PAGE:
“We don’t know anything about it,” said a woman named Brittney behind the counter. “All we have is a paper hanging over there about it. We just know what people tell us.”

A new law that takes effect today will change the way CBD oil can be sold in Indiana.

As of today, all low-THC hemp extracts must be packaged with a scannable bar code or QR code linked to a document disclosing the manufacturer of the finished product, a certificate of analysis verifying the hemp extract is the product of a batch tested by an independent lab and contains no more than 0.3 percent THC, along with the results of the testing sample.

The scannable code must also provide a batch date, expiration date and ingredients.

Johns said the changes will help people make informed and safe decisions about the products they are consuming.

“Do the research,” she said.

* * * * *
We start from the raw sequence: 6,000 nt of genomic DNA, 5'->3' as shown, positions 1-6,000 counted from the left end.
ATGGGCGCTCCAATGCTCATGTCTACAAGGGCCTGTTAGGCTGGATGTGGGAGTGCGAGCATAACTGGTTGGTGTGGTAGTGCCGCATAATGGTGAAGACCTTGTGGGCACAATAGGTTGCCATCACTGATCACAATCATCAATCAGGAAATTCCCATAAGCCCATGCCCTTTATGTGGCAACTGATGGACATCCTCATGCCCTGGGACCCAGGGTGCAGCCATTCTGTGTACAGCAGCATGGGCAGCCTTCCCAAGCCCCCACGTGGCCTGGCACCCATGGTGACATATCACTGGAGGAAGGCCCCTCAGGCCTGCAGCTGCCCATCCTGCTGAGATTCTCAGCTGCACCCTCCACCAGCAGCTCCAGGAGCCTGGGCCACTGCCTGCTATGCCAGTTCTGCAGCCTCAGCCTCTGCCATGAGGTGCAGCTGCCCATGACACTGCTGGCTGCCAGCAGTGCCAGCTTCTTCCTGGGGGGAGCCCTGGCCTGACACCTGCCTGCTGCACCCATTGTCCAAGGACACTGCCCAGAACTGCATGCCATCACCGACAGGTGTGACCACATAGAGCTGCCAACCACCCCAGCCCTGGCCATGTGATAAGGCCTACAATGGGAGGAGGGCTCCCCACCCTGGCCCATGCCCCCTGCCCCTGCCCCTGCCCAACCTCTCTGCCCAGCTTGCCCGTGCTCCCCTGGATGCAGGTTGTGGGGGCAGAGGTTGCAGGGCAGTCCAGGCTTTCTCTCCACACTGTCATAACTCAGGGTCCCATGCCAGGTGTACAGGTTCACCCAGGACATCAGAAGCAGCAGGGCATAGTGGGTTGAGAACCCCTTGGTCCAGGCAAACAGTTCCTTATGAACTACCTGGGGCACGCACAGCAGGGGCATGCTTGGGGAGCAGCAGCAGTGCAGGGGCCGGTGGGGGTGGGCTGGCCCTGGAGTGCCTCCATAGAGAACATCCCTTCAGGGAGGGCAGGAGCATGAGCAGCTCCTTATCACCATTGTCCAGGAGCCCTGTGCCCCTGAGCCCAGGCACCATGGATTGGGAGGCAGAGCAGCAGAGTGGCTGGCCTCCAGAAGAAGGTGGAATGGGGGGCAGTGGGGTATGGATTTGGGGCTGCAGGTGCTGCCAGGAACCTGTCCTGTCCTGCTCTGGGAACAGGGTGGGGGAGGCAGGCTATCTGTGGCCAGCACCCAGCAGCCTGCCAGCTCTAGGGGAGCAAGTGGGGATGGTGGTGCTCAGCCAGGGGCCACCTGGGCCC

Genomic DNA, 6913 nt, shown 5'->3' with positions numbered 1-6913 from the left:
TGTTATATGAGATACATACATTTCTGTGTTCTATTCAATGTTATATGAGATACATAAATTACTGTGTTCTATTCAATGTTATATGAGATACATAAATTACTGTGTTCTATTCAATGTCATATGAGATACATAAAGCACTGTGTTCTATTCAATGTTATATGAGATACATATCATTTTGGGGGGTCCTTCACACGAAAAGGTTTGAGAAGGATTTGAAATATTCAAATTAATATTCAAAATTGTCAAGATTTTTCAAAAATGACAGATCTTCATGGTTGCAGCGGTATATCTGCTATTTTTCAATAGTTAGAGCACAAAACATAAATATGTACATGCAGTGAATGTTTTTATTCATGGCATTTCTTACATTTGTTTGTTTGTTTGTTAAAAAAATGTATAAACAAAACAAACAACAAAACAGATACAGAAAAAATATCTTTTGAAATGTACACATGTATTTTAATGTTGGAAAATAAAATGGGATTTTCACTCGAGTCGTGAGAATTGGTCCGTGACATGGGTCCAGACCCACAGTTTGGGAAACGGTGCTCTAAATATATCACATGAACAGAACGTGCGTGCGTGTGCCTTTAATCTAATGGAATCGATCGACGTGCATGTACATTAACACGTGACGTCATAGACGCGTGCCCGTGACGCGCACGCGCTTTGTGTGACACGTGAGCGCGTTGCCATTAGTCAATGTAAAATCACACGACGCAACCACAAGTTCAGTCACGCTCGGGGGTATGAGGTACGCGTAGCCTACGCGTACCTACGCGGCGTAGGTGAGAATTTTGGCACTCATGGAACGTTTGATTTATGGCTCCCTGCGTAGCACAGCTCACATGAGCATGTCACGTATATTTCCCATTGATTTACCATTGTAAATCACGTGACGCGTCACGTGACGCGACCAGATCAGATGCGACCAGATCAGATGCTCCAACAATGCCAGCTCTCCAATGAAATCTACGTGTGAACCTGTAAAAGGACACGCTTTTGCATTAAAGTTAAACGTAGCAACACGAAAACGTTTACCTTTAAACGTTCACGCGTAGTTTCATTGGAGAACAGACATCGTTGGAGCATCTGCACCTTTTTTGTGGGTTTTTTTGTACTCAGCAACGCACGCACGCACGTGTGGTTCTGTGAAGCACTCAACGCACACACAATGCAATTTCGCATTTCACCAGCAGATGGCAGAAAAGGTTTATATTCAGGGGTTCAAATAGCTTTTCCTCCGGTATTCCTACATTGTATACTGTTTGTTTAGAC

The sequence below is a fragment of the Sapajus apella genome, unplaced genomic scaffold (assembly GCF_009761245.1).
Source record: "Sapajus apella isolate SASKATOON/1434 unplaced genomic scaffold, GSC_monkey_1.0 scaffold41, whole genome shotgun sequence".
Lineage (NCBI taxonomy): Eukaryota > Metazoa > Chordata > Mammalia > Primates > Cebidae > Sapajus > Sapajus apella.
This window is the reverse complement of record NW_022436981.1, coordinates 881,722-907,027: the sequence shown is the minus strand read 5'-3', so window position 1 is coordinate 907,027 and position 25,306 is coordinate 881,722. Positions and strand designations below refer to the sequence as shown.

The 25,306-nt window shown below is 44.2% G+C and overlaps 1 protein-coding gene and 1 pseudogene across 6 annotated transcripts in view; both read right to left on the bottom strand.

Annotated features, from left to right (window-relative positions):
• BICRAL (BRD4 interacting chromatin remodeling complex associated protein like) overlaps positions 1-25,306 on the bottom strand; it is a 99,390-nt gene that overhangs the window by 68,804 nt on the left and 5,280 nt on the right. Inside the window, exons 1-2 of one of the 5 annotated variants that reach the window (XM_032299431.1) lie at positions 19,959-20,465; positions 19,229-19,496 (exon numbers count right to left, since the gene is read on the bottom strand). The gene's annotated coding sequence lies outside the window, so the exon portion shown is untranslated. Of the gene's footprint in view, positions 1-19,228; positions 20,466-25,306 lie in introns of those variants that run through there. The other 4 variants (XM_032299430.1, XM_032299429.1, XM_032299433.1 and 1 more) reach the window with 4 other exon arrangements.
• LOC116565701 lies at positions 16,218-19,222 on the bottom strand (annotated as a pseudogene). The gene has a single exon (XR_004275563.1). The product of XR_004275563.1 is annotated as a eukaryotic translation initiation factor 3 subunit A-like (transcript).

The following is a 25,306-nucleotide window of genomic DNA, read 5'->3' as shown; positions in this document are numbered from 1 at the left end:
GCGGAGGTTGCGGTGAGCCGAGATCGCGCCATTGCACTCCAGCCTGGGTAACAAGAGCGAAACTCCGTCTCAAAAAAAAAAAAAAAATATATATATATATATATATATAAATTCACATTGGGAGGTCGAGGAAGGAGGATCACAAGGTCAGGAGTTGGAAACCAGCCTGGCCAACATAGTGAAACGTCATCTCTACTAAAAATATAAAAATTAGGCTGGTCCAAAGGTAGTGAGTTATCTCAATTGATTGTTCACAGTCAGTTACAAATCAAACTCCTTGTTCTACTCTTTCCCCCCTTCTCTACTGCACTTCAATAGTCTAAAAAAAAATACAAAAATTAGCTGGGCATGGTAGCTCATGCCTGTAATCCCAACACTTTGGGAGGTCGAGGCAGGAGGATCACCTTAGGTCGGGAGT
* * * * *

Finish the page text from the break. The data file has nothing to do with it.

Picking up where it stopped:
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Here’s what’s next now that the FDA has approved a cannabis drug for seizures

The US Food and Drug Administration approved the first cannabis-derived drug this week, but it can’t be sold until the Drug Enforcement Administration changes how it classifies the specific compound used. So what’s next?

Epidiolex treats serious forms of childhood epilepsy and contains the compound cannabidiol (CBD). Though CBD comes from cannabis, it won’t cause anyone to get high; it’s the compound THC that is psychoactive. But because it comes from cannabis and cannabis overall is classified as a Schedule I drug with “no currently accepted medical use and a high potential for abuse,” pharmaceutical companies aren’t allowed to sell it unless the DEA reclassifies CBD.